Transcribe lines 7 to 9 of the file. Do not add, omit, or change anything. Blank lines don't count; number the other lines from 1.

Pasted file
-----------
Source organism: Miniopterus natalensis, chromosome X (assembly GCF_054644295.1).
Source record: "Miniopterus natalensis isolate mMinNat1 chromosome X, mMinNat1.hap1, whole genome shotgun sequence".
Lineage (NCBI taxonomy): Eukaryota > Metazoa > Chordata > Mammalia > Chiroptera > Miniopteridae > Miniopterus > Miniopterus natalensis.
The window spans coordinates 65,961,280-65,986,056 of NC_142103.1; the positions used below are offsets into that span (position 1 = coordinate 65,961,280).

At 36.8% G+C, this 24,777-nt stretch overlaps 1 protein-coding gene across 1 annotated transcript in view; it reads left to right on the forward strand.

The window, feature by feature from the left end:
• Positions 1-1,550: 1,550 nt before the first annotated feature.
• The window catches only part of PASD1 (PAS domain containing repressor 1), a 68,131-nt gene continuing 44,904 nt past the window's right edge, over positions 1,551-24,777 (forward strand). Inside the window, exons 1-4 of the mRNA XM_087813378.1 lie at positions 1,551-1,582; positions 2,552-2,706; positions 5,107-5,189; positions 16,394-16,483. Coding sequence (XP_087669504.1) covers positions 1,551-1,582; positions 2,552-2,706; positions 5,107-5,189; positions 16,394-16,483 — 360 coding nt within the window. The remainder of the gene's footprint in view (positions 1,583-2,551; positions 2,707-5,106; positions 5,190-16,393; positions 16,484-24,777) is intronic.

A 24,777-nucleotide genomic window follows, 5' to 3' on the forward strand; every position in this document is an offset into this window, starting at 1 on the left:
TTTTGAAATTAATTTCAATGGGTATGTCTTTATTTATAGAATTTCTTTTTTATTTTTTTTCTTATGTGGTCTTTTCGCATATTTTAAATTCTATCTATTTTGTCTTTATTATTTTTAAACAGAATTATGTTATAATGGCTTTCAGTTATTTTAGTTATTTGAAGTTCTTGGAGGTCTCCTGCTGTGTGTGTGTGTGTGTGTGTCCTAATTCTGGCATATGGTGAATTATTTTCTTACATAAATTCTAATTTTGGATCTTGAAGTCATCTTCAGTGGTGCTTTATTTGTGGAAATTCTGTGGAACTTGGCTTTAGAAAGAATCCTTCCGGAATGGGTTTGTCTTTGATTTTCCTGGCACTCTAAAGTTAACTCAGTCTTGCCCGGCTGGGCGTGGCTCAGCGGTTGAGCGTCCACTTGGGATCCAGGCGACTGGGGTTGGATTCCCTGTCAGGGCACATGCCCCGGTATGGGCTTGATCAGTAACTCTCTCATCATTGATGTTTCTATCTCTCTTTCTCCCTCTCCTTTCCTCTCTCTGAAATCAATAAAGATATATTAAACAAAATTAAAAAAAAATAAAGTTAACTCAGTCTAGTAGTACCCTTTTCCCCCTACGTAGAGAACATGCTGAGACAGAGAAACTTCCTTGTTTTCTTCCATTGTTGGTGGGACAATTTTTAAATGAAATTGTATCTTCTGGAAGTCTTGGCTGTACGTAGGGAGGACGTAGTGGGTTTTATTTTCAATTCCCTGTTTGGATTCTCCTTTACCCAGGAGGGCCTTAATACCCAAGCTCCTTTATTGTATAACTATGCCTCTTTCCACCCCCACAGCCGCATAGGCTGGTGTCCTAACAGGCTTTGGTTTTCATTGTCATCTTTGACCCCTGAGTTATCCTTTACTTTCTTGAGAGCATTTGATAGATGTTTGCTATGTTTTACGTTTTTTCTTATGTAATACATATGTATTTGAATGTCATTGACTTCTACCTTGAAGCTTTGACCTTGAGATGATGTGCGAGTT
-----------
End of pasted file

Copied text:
• Positions 1-1,550: 1,550 nt before the first annotated feature.
• The window catches only part of PASD1 (PAS domain containing repressor 1), a 68,131-nt gene continuing 44,904 nt past the window's right edge, over positions 1,551-24,777 (forward strand). Inside the window, exons 1-4 of the mRNA XM_087813378.1 lie at positions 1,551-1,582; positions 2,552-2,706; positions 5,107-5,189; positions 16,394-16,483. Coding sequence (XP_087669504.1) covers positions 1,551-1,582; positions 2,552-2,706; positions 5,107-5,189; positions 16,394-16,483 — 360 coding nt within the window. The remainder of the gene's footprint in view (positions 1,583-2,551; positions 2,707-5,106; positions 5,190-16,393; positions 16,484-24,777) is intronic.

A 24,777-nucleotide genomic window follows, 5' to 3' on the forward strand; every position in this document is an offset into this window, starting at 1 on the left: